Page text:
Book debts are the amounts outstanding at a given date and owing to a trader by his customers as shown by the books of account. It refers to balances due from customers to whom we have sold goods or rendered any service on credit. It is a book that contains a list of debtors owing to a particular entity or company. It is the term used for sums of money owed to the bankrupt, partnership or company at the date of the insolvency order, usually for goods or services supplied or work carried out. It is a sum of money due to a business in the ordinary course of its business.
Book debts include sums owed to a business for goods or services supplied or work carried out. It comes on the asset side of the balance sheet. Sums due under loans may also be treated as book debts. It is an interesting question as to whether ‘book debts’ include within their scope the credit balances on a company’s accounts with its bankers. Book Debts Insurance covers the cost of reproducing records and chasing debtors following the destruction of accounting records following an event.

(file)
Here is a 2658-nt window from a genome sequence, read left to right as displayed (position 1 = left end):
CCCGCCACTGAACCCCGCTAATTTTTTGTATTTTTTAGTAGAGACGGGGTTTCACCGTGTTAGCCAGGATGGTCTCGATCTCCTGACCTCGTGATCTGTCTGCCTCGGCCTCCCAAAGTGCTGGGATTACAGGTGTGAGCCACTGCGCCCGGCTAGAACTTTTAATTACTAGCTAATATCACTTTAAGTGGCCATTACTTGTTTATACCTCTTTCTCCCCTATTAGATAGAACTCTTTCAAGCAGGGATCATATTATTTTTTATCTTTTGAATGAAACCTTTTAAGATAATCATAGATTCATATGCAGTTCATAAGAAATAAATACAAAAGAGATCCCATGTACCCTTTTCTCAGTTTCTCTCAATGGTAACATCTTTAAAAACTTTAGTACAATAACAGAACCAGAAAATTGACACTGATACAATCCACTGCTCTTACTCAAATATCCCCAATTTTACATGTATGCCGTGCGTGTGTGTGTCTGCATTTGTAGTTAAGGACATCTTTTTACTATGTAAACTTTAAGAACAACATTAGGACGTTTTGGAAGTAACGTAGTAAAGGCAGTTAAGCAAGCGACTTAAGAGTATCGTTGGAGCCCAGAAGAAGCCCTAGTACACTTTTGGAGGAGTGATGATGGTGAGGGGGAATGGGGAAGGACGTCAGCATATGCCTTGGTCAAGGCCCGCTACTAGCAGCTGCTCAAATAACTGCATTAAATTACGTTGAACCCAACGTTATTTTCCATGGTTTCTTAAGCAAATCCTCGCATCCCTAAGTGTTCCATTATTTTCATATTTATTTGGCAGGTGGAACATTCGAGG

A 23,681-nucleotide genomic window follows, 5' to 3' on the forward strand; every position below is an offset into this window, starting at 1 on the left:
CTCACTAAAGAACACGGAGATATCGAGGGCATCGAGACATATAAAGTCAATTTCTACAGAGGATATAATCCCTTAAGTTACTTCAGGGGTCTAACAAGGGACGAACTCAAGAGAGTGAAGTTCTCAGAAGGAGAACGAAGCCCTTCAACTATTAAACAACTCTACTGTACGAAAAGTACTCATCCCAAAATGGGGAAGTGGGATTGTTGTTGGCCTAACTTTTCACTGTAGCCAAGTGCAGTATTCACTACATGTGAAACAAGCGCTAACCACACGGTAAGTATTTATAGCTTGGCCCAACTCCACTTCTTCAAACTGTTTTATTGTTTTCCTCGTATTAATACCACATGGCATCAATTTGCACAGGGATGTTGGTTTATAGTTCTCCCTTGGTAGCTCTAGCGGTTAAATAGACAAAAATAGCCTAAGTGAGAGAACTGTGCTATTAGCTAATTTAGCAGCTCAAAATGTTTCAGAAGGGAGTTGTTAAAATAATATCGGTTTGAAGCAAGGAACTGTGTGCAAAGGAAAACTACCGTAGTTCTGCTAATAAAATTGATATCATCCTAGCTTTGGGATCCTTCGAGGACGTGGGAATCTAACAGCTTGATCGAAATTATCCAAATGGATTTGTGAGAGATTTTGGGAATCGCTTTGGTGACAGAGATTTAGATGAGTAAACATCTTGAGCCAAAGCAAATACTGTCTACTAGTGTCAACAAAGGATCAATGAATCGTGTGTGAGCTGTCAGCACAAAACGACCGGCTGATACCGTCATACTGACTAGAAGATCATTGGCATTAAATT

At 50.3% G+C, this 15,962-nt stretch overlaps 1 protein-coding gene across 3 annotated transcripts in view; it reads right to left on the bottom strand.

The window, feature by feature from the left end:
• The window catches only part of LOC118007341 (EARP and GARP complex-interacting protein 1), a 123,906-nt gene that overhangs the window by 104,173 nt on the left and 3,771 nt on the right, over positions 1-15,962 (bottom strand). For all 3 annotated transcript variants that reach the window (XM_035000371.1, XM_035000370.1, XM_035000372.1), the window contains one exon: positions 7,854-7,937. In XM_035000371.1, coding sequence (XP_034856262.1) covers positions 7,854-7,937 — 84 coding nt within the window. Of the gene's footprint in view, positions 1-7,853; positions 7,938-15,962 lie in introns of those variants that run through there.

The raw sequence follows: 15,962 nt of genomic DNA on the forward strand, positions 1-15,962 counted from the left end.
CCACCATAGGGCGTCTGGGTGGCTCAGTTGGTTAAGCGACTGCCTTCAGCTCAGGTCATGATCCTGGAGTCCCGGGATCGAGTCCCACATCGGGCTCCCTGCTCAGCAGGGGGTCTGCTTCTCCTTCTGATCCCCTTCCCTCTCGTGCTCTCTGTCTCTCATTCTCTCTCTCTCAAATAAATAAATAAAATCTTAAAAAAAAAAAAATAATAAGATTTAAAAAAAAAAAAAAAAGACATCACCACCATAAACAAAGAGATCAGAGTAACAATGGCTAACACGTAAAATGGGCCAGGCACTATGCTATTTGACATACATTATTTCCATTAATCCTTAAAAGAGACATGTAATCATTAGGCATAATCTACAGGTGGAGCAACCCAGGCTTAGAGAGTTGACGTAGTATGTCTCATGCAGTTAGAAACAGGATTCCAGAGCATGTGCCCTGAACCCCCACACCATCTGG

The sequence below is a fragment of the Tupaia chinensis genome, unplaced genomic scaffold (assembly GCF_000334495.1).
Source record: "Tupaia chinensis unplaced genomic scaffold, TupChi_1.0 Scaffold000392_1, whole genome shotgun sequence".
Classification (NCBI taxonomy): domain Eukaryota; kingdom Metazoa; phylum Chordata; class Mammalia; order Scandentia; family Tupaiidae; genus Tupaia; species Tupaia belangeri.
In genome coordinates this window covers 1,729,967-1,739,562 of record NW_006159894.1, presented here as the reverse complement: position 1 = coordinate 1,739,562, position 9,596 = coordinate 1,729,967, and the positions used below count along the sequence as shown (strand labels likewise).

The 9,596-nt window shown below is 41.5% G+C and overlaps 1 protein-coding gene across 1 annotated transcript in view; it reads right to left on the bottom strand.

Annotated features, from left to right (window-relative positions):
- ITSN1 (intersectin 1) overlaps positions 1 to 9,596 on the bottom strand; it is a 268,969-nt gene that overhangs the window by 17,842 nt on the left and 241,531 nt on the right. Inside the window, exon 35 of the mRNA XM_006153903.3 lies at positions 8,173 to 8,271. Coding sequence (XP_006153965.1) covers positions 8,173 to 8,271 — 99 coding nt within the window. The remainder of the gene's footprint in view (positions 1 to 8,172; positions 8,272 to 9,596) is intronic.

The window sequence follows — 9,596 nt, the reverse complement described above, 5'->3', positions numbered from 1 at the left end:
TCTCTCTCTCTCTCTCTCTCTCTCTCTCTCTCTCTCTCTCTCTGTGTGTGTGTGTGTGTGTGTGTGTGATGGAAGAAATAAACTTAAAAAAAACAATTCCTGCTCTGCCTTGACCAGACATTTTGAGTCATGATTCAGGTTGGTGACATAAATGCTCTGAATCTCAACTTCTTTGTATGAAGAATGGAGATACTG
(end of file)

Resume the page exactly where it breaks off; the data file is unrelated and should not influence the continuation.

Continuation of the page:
Book debts are assets of an enterprise. It has been described as a debt that would normally be entered in the books of the business regardless of whether or not it is in fact entered. There are three types of debts: Good debt, doubtful debt, and bad debt.